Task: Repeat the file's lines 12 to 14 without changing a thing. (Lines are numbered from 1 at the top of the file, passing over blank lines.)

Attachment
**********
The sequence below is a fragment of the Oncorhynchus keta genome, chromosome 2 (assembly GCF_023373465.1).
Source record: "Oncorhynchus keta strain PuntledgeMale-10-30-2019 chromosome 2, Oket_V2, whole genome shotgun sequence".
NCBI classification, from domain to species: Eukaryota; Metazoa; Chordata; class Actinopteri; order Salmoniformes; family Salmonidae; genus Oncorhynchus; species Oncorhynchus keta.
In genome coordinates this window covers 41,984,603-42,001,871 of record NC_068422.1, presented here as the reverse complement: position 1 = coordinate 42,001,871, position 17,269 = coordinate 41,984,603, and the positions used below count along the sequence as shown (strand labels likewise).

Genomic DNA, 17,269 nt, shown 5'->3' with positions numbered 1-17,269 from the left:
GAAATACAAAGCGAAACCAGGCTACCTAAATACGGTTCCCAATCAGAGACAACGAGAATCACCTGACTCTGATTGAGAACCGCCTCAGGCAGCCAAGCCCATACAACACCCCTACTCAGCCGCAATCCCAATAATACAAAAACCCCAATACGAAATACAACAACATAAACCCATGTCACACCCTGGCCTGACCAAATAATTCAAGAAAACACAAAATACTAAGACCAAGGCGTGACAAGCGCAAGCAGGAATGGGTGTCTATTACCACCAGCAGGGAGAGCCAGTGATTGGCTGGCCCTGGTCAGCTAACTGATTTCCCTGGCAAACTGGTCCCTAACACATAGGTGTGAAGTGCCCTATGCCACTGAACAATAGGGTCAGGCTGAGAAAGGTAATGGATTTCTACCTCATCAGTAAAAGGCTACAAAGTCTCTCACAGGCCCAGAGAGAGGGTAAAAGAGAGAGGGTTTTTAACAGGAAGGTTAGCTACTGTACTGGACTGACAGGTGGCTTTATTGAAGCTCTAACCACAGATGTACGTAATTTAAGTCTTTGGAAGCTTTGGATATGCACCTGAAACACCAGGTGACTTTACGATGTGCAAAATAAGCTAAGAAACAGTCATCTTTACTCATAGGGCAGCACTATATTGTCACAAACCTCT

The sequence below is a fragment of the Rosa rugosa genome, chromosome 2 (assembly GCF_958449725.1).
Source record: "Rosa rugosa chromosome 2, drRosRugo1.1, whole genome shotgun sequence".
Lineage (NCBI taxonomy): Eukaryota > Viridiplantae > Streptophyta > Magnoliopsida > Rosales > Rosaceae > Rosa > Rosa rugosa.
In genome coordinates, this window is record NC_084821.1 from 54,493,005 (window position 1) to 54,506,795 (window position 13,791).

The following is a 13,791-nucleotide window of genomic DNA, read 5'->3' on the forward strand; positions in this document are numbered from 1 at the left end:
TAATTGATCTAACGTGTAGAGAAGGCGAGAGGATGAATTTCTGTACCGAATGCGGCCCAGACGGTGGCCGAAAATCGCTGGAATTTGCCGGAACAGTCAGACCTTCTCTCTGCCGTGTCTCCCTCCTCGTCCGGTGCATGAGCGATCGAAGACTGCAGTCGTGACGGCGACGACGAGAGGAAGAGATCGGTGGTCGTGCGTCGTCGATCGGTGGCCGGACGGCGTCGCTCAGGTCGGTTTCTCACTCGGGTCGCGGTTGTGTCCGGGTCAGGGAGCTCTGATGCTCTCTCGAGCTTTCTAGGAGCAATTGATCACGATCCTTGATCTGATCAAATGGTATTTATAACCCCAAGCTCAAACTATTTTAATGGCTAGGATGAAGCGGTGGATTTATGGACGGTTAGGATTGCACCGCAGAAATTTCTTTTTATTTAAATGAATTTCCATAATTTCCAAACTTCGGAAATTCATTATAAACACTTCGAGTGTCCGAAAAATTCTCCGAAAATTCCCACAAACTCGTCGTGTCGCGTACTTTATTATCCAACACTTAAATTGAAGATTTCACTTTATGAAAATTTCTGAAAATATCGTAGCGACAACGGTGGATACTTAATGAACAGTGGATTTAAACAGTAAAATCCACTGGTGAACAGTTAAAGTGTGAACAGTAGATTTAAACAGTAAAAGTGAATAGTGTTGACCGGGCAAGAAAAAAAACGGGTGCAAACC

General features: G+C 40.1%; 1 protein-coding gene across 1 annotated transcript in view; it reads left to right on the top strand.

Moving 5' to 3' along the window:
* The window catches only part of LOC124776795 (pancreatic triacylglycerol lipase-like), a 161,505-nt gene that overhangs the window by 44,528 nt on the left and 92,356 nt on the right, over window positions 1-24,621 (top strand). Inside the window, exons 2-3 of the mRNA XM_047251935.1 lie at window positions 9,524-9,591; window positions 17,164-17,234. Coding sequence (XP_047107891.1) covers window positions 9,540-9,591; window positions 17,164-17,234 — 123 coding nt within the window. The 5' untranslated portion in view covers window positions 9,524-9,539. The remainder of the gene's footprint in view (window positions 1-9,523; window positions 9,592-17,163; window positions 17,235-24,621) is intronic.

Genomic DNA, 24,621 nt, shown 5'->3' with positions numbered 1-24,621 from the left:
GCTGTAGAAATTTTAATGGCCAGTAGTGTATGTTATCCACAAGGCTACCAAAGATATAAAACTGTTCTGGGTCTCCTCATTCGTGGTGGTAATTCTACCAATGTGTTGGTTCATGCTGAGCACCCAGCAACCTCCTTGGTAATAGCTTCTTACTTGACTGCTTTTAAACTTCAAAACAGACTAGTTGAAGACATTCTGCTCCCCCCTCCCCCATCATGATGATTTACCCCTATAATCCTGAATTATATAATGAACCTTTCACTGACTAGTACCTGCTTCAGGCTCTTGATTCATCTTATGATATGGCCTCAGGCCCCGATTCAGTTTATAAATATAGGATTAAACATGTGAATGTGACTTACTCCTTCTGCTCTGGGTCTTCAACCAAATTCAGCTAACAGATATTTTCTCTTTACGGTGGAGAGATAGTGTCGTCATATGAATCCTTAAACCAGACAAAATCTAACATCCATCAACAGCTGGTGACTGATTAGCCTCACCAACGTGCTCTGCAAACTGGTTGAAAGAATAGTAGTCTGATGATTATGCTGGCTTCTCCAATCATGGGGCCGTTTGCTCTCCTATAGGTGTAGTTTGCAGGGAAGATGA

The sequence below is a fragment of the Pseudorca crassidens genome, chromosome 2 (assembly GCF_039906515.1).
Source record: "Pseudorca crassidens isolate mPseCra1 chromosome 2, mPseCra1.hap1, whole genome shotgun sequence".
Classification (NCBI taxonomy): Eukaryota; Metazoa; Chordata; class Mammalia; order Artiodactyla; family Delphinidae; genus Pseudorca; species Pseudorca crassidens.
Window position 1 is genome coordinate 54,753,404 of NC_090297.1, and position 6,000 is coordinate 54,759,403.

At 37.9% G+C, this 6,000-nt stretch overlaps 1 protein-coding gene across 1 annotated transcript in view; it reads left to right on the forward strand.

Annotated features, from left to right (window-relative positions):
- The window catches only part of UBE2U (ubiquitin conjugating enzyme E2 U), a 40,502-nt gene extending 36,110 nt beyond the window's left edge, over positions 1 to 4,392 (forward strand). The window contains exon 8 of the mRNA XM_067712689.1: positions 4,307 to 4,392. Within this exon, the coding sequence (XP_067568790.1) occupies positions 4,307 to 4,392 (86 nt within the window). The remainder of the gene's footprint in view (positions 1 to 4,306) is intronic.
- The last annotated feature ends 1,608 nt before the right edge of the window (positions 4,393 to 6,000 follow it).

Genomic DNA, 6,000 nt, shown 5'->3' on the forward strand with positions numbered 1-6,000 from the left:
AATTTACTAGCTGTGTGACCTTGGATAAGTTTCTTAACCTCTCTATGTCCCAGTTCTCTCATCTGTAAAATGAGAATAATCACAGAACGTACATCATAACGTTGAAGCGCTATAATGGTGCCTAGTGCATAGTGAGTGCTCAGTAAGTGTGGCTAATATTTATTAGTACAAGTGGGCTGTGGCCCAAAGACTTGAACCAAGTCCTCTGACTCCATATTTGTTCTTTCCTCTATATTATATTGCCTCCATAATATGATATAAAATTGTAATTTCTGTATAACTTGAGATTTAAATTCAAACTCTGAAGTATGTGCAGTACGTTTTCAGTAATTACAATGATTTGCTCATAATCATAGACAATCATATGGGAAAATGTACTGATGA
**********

TAATTGATCTAACGTGTAGAGAAGGCGAGAGGATGAATTTCTGTACCGAATGCGGCCCAGACGGTGGCCGAAAATCGCTGGAATTTGCCGGAACAGTCAGACCTTCTCTCTGCCGTGTCTCCCTCCTCGTCCGGTGCATGAGCGATCGAAGACTGCAGTCGTGACGGCGACGACGAGAGGAAGAGATCGGTGGTCGTGCGTCGTCGATCGGTGGCCGGACGGCGTCGCTCAGGTCGGTTTCTCACTCGGGTCGCGGTTGTGTCCGGGTCAGGGAGCTCTGATGCTCTCTCGAGCTTTCTAGGAGCAATTGATCACGATCCTTGATCTGATCAAATGGTATTTATAACCCCAAGCTCAAACTATTTTAATGGCTAGGATGAAGCGGTGGATTTATGGACGGTTAGGATTGCACCGCAGAAATTTCTTTTTATTTAAATGAATTTCCATAATTTCCAAACTTCGGAAATTCATTATAAACACTTCGAGTGTCCGAAAAATTCTCCGAAAATTCCCACAAACTCGTCGTGTCGCGTACTTTATTATCCAACACTTAAATTGAAGATTTCACTTTATGAAAATTTCTGAAAATATCGTAGCGACAACGGTGGATACTTAATGAACAGTGGATTTAAACAGTAAAATCCACTGGTGAACAGTTAAAGTGTGAACAGTAGATTTAAACAGTAAAAGTGAATAGTGTTGACCGGGCAAGAAAAAAAACGGGTGCAAACC

General features: G+C 40.1%; 1 protein-coding gene across 1 annotated transcript in view; it reads left to right on the top strand.

Moving 5' to 3' along the window: